Can we talk? Yes! Conversation at any age will make your child a better learner

Words, conversation, talk – that’s how we learn language. And it can begin by talking to that baby bump. Scientists have demonstrated that a human fetus is capable of recognizing sounds and speech patterns of it mother’s voice.

Whatever the words, you are starting a conversation and that leads to learning.

What do you see?
Let’s talk about it.
What could it be?
Let’s talk about it.
Just you and me.
Let’s talk about it.
Tell me what you see.

And, depending on the age of your little learner, you may receive answers that go like this:

  • “Oogie boogie ga”
  • “Beebo!” (what my two-year-old called birds)
  • ”Red birdie”
  • “That’s a cardinal!”

Environment strongly influences the language we speak and even how we speak it. Talking to and reading with your child are two terrific ways to help them hear and read new words.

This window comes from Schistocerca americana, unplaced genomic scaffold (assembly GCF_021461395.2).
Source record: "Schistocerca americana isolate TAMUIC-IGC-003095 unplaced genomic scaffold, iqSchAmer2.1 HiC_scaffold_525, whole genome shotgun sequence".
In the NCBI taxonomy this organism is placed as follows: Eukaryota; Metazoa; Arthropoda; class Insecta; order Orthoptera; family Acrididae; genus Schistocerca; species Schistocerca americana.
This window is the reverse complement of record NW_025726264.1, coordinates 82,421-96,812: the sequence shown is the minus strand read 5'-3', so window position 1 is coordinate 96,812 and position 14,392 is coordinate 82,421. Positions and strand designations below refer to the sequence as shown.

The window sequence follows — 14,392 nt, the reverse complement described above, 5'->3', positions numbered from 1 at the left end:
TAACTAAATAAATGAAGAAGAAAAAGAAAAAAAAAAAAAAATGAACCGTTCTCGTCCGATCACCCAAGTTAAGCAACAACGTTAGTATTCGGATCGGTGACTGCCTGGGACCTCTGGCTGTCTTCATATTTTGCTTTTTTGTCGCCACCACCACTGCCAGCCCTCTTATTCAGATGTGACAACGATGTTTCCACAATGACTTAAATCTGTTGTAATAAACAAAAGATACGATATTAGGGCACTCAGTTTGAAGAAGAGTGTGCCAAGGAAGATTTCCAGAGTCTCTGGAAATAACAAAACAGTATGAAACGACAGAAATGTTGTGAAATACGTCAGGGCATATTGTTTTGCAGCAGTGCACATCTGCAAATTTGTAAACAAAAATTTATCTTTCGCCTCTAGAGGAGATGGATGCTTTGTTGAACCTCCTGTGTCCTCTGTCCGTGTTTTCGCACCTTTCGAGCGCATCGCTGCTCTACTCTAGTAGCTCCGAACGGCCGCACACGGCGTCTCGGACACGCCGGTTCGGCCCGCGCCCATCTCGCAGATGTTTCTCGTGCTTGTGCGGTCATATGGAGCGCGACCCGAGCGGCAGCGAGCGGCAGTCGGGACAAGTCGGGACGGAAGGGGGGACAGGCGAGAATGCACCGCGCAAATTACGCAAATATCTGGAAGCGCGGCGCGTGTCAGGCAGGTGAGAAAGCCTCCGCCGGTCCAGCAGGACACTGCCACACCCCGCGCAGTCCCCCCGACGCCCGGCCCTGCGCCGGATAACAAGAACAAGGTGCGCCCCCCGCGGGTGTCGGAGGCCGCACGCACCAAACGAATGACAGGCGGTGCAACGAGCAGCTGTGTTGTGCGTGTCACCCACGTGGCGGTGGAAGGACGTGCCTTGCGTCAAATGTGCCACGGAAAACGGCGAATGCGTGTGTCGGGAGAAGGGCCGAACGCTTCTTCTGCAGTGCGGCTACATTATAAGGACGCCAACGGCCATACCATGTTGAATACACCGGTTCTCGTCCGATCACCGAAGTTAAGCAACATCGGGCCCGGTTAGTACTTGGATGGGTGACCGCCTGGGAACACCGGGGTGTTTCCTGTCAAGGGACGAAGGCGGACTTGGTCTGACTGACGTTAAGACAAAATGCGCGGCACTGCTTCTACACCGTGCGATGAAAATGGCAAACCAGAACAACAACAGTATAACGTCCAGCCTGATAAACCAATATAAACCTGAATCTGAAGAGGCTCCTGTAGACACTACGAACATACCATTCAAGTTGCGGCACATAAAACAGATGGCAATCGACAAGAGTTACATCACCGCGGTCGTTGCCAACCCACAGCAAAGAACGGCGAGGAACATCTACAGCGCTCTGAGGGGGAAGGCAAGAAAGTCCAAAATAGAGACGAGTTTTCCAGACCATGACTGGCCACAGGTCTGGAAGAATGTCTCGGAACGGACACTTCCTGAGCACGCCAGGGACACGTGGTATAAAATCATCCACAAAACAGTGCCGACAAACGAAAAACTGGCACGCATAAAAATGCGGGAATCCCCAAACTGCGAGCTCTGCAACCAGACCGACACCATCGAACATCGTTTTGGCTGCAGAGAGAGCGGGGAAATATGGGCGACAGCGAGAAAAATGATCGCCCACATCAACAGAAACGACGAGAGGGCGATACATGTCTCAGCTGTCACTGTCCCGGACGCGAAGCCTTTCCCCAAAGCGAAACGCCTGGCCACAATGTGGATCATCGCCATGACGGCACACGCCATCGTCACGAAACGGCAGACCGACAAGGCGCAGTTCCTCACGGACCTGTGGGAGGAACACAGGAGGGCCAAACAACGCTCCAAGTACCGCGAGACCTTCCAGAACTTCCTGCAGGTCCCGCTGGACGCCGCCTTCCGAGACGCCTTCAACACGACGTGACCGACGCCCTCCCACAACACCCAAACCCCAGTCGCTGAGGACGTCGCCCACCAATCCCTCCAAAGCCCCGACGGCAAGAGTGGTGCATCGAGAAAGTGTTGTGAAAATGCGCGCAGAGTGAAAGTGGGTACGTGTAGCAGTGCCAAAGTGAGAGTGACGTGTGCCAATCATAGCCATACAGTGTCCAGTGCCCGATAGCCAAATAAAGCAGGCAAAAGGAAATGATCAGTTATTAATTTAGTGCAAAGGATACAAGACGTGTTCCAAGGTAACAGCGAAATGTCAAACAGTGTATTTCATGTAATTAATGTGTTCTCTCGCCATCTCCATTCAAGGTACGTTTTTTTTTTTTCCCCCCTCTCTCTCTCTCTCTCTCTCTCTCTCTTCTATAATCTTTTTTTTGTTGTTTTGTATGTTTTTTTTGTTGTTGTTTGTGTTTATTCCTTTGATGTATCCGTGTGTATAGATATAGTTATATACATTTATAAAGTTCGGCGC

Conversations and questions about interesting words are easy, non-threatening ways to get new words into everyday talk. Here are some ideas to get you started, says the National Education Association.

  • Provide a simple, kid-friendly definition for the new word. “Enormous means really, really big.”
  • Provide a simple, kid-friendly example that makes sense within their daily life. “Remember the really big watermelon we saw at the grocery store? That watermelon was enormous!”
  • Encourage your children to develop their own example. “What enormous thing did you see today?”
  • Use your new words daily in conversation.

You can find new words everywhere! Especially in the books you read together!

-Jeannie, Children's Team at Sahuarita Library

Read, Write, Talk, Sing, Play!

The day children are born, their brains are primed for language. Talking with your child about anything and everything helps them build oral language skills, which are critical to early literacy!

Read more about early literacy and how you can make a difference in your child's life.